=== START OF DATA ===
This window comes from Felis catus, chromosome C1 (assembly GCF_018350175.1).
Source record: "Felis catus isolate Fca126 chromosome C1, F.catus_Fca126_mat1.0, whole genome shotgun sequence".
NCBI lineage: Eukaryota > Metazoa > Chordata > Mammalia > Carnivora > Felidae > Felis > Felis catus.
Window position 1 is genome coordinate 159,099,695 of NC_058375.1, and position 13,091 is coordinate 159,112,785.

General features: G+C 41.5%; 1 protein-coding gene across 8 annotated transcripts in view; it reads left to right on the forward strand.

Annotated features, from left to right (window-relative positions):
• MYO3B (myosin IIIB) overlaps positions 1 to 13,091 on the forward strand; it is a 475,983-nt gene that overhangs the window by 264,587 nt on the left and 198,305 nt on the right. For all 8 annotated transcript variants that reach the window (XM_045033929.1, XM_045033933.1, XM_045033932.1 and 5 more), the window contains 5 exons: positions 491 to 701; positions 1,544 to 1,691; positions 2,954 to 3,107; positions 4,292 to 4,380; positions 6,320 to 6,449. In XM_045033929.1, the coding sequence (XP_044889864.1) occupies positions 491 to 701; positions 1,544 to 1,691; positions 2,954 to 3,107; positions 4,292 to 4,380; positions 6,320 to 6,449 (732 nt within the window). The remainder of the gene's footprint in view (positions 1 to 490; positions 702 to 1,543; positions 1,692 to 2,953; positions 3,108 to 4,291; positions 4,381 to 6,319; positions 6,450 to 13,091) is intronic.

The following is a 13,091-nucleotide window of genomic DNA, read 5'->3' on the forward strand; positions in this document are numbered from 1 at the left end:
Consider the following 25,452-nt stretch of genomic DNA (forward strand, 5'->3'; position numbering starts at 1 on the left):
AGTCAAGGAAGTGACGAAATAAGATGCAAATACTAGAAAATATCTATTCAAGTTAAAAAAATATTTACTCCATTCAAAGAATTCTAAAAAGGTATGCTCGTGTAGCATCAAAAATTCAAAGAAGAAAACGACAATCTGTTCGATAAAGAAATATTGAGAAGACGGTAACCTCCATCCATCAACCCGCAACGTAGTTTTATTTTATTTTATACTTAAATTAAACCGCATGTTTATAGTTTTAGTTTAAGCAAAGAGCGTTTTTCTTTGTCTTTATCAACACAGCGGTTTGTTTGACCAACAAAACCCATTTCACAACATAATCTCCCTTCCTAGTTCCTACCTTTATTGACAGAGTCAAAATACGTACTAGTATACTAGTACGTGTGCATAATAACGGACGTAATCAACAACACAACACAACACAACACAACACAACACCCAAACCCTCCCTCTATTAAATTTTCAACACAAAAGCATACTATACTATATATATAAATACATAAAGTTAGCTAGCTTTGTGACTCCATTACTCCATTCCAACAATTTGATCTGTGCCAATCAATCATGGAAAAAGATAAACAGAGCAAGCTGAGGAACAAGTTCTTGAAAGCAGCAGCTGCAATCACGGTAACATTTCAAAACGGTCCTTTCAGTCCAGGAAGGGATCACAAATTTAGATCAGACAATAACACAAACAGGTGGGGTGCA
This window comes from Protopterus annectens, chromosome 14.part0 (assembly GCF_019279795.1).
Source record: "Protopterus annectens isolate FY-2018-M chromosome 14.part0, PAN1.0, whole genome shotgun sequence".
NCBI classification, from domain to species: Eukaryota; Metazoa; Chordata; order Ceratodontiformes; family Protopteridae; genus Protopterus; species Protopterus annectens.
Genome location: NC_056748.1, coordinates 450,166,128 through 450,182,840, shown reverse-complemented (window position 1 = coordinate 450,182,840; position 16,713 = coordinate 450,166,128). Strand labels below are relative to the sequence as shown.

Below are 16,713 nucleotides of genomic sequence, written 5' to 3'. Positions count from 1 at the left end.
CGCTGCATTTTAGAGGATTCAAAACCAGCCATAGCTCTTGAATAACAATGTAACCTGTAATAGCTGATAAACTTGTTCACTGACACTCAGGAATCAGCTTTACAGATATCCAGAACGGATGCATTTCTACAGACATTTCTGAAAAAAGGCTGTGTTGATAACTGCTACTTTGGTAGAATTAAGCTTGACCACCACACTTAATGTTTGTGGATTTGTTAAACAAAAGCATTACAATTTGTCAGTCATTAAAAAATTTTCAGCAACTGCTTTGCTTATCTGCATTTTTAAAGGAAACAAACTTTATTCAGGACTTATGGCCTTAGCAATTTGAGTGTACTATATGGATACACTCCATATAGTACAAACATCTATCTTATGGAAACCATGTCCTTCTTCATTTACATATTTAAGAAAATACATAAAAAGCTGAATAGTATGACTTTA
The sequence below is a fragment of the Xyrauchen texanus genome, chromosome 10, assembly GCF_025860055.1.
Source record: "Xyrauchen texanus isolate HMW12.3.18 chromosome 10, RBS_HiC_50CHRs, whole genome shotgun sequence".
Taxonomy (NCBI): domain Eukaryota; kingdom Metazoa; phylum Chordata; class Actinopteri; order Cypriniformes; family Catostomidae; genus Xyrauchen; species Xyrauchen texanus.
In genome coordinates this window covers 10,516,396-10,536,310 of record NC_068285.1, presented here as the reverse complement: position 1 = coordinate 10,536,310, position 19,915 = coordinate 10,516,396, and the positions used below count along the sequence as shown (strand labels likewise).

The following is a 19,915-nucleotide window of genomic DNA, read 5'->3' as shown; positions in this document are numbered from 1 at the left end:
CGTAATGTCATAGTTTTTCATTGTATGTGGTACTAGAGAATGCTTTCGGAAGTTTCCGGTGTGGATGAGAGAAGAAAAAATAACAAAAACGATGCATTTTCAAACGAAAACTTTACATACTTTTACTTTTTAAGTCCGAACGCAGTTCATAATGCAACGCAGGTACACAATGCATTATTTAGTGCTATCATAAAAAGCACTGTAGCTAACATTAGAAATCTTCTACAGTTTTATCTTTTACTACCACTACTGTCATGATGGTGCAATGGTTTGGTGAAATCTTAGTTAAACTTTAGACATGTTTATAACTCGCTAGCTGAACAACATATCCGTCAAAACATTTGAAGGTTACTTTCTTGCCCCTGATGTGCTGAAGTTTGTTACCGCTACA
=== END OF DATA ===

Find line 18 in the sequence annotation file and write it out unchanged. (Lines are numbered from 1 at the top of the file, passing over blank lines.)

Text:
Source record: "Xyrauchen texanus isolate HMW12.3.18 chromosome 10, RBS_HiC_50CHRs, whole genome shotgun sequence".